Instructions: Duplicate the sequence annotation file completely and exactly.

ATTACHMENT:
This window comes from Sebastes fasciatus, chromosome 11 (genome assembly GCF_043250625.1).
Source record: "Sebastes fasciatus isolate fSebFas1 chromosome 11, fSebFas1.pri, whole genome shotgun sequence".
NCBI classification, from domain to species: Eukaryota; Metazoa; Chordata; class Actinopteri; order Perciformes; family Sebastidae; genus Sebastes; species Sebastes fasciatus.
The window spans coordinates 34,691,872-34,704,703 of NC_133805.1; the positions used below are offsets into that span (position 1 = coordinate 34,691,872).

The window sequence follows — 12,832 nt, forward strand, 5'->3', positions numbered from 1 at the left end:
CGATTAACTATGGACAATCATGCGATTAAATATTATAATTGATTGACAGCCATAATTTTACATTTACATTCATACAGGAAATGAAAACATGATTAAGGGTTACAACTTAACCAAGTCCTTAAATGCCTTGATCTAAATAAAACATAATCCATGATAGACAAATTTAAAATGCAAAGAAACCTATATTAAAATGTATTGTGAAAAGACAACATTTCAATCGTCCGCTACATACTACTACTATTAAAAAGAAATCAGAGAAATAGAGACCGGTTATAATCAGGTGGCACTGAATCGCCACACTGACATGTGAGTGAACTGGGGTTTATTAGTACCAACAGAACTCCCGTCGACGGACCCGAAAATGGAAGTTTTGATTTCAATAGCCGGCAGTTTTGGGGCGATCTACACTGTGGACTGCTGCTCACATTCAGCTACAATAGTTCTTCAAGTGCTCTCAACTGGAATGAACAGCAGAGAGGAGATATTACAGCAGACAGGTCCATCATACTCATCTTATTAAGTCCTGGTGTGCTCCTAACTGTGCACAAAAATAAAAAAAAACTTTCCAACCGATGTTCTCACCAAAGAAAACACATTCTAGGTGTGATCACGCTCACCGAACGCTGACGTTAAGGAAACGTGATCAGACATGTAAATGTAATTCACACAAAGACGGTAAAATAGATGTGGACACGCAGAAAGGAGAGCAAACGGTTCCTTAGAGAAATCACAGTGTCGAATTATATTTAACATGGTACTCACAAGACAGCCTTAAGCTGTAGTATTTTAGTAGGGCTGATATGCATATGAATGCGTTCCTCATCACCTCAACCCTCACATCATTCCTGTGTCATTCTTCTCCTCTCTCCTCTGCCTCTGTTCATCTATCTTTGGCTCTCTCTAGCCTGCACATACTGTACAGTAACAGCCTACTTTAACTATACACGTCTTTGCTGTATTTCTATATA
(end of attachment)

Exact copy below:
This window comes from Sebastes fasciatus, chromosome 11 (genome assembly GCF_043250625.1).
Source record: "Sebastes fasciatus isolate fSebFas1 chromosome 11, fSebFas1.pri, whole genome shotgun sequence".
NCBI classification, from domain to species: Eukaryota; Metazoa; Chordata; class Actinopteri; order Perciformes; family Sebastidae; genus Sebastes; species Sebastes fasciatus.
The window spans coordinates 34,691,872-34,704,703 of NC_133805.1; the positions used below are offsets into that span (position 1 = coordinate 34,691,872).

The window sequence follows — 12,832 nt, forward strand, 5'->3', positions numbered from 1 at the left end:
CGATTAACTATGGACAATCATGCGATTAAATATTATAATTGATTGACAGCCATAATTTTACATTTACATTCATACAGGAAATGAAAACATGATTAAGGGTTACAACTTAACCAAGTCCTTAAATGCCTTGATCTAAATAAAACATAATCCATGATAGACAAATTTAAAATGCAAAGAAACCTATATTAAAATGTATTGTGAAAAGACAACATTTCAATCGTCCGCTACATACTACTACTATTAAAAAGAAATCAGAGAAATAGAGACCGGTTATAATCAGGTGGCACTGAATCGCCACACTGACATGTGAGTGAACTGGGGTTTATTAGTACCAACAGAACTCCCGTCGACGGACCCGAAAATGGAAGTTTTGATTTCAATAGCCGGCAGTTTTGGGGCGATCTACACTGTGGACTGCTGCTCACATTCAGCTACAATAGTTCTTCAAGTGCTCTCAACTGGAATGAACAGCAGAGAGGAGATATTACAGCAGACAGGTCCATCATACTCATCTTATTAAGTCCTGGTGTGCTCCTAACTGTGCACAAAAATAAAAAAAAACTTTCCAACCGATGTTCTCACCAAAGAAAACACATTCTAGGTGTGATCACGCTCACCGAACGCTGACGTTAAGGAAACGTGATCAGACATGTAAATGTAATTCACACAAAGACGGTAAAATAGATGTGGACACGCAGAAAGGAGAGCAAACGGTTCCTTAGAGAAATCACAGTGTCGAATTATATTTAACATGGTACTCACAAGACAGCCTTAAGCTGTAGTATTTTAGTAGGGCTGATATGCATATGAATGCGTTCCTCATCACCTCAACCCTCACATCATTCCTGTGTCATTCTTCTCCTCTCTCCTCTGCCTCTGTTCATCTATCTTTGGCTCTCTCTAGCCTGCACATACTGTACAGTAACAGCCTACTTTAACTATACACGTCTTTGCTGTATTTCTATATA